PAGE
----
- the California Air Resources Board (ARB) has proposed a regulation to create a penalty mechanism to support enforcement of the RPS;
- the California Energy Commission (CEC) has opened a new proceeding to address amendments to the RPS guidelines needed to implement SB 350; and
- the CEC is working with the California Public Utilities Commission (CPUC) and California Independent System Operator (CAISO) to launch Renewable Energy Transmission Initiative (RETI) 2.0 to establish the relative potential associated with various renewable locations in California.
As these agencies modify their regulations and programs to address the expanded RPS mandate, interested entities should ensure that their views are well represented, and identify new obligations and potential business opportunities that may result.
3. Streamlined Permitting
The CEC, Bureau of Land Management, US Fish and Wildlife Service, and California Department of Fish and Wildlife have collaborated to create the Desert Renewable Energy Conservation Plan (DRECP) to streamline renewable energy and transmission permitting while advancing conservation goals. The DRECP covers 22.5 million acres in seven California counties. It has been split into two phases: Phase I (for federal lands) and Phase II (for non-federal lands).
In November 2015, in compliance with the National Environmental Policy Act (NEPA), the Final Environmental Impact Statement was released for Phase I, which triggered a 30-day “protest” period. The collaborating agencies are now analyzing the protests, but it is not anticipated that any resulting changes to the DRECP will be significant enough to warrant further NEPA analysis. Interested parties should prepare for the release of the Record of Decision, after which implementation of Phase I will begin immediately. Meanwhile, Inyo and Imperial counties have issued plans of their own as part of Phase II, and the other counties' plans are forthcoming.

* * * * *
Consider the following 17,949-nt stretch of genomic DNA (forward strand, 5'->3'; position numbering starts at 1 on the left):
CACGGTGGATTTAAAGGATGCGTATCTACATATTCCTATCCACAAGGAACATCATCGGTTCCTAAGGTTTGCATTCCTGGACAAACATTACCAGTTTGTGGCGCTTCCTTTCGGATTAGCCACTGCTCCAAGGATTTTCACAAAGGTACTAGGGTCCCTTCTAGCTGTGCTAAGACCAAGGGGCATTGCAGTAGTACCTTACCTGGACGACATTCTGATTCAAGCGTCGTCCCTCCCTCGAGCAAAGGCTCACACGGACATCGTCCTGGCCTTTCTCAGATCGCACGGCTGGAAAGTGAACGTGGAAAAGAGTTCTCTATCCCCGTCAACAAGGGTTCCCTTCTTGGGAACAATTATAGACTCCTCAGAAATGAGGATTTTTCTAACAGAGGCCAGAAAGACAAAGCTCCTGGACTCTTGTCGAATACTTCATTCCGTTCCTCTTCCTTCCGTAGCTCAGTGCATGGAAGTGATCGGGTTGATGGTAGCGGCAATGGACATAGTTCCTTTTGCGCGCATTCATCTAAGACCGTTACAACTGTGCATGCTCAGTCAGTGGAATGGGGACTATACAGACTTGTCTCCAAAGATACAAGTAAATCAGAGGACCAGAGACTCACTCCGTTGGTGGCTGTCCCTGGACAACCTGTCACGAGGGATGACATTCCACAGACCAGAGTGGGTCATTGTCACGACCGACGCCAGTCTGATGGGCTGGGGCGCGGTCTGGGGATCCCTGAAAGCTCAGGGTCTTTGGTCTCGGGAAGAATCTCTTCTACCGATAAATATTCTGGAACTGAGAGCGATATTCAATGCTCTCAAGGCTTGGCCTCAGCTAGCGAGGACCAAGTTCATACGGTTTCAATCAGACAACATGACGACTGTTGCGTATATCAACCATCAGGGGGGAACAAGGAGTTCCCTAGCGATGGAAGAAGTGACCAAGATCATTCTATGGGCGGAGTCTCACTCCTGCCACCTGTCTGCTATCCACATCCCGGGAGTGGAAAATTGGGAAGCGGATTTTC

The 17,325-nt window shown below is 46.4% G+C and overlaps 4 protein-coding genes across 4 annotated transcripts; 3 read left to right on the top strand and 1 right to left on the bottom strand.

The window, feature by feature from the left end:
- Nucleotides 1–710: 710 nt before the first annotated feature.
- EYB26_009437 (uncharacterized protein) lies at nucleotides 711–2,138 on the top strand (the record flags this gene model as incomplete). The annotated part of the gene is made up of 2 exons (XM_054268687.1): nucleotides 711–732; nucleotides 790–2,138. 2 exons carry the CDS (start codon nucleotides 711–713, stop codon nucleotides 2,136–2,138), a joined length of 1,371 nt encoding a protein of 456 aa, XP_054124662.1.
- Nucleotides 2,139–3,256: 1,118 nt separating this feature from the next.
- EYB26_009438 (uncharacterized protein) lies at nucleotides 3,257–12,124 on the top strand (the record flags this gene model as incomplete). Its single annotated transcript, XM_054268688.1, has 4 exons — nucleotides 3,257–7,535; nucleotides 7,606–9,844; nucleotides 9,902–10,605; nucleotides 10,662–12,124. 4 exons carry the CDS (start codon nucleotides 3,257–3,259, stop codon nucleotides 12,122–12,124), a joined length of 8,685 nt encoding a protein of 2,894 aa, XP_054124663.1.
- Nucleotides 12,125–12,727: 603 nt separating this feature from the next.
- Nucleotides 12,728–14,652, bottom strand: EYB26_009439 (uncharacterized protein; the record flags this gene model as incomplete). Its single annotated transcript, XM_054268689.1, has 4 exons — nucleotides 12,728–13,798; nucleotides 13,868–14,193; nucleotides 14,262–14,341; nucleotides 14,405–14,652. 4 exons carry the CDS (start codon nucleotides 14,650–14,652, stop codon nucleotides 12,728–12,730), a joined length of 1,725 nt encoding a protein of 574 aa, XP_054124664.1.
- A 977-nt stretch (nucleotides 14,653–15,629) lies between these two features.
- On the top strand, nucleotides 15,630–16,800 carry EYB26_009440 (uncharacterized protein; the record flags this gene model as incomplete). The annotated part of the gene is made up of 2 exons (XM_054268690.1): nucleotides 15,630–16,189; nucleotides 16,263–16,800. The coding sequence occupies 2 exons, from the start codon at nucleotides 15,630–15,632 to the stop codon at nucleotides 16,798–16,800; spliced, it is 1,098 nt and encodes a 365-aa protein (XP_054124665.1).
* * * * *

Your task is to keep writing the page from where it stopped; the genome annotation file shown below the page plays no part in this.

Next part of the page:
4. Energy Storage Needs
SB 350's mandate for more renewable energy, much of which is produced intermittently, is likely to trigger further interest in energy storage. This may focus attention on AB 33, a bill that would require the CPUC to determine what role large-scale energy storage could play as part of the state's overall strategy to diversify energy resource portfolios. And energy storage will become a hotter topic as the CPUC develops a framework for making residential electricity rates based on “time of use.”2 Interested entities should seek opportunities to engage in the legislative and regulatory processes.
5. Energy Efficiency Targets